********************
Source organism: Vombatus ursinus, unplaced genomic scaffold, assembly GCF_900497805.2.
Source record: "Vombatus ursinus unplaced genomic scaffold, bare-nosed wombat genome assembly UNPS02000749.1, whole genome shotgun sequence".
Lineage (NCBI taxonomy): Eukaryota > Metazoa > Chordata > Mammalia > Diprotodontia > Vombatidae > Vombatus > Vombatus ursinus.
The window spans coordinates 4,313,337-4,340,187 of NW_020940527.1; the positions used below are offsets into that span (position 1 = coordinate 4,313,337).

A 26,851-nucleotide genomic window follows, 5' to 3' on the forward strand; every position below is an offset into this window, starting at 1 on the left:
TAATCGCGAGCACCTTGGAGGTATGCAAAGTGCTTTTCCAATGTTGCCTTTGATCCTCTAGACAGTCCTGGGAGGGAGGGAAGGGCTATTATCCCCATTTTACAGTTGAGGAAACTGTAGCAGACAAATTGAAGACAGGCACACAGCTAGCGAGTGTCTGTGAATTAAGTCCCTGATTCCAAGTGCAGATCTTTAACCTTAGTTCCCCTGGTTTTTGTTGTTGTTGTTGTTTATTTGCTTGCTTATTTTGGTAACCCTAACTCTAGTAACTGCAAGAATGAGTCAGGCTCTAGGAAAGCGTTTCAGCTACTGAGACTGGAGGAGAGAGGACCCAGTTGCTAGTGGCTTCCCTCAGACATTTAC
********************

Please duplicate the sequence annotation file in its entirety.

Source organism: Vombatus ursinus, unplaced genomic scaffold, assembly GCF_900497805.2.
Source record: "Vombatus ursinus unplaced genomic scaffold, bare-nosed wombat genome assembly UNPS02000749.1, whole genome shotgun sequence".
Lineage (NCBI taxonomy): Eukaryota > Metazoa > Chordata > Mammalia > Diprotodontia > Vombatidae > Vombatus > Vombatus ursinus.
The window spans coordinates 4,313,337-4,340,187 of NW_020940527.1; the positions used below are offsets into that span (position 1 = coordinate 4,313,337).

A 26,851-nucleotide genomic window follows, 5' to 3' on the forward strand; every position below is an offset into this window, starting at 1 on the left:
TAATCGCGAGCACCTTGGAGGTATGCAAAGTGCTTTTCCAATGTTGCCTTTGATCCTCTAGACAGTCCTGGGAGGGAGGGAAGGGCTATTATCCCCATTTTACAGTTGAGGAAACTGTAGCAGACAAATTGAAGACAGGCACACAGCTAGCGAGTGTCTGTGAATTAAGTCCCTGATTCCAAGTGCAGATCTTTAACCTTAGTTCCCCTGGTTTTTGTTGTTGTTGTTGTTTATTTGCTTGCTTATTTTGGTAACCCTAACTCTAGTAACTGCAAGAATGAGTCAGGCTCTAGGAAAGCGTTTCAGCTACTGAGACTGGAGGAGAGAGGACCCAGTTGCTAGTGGCTTCCCTCAGACATTTAC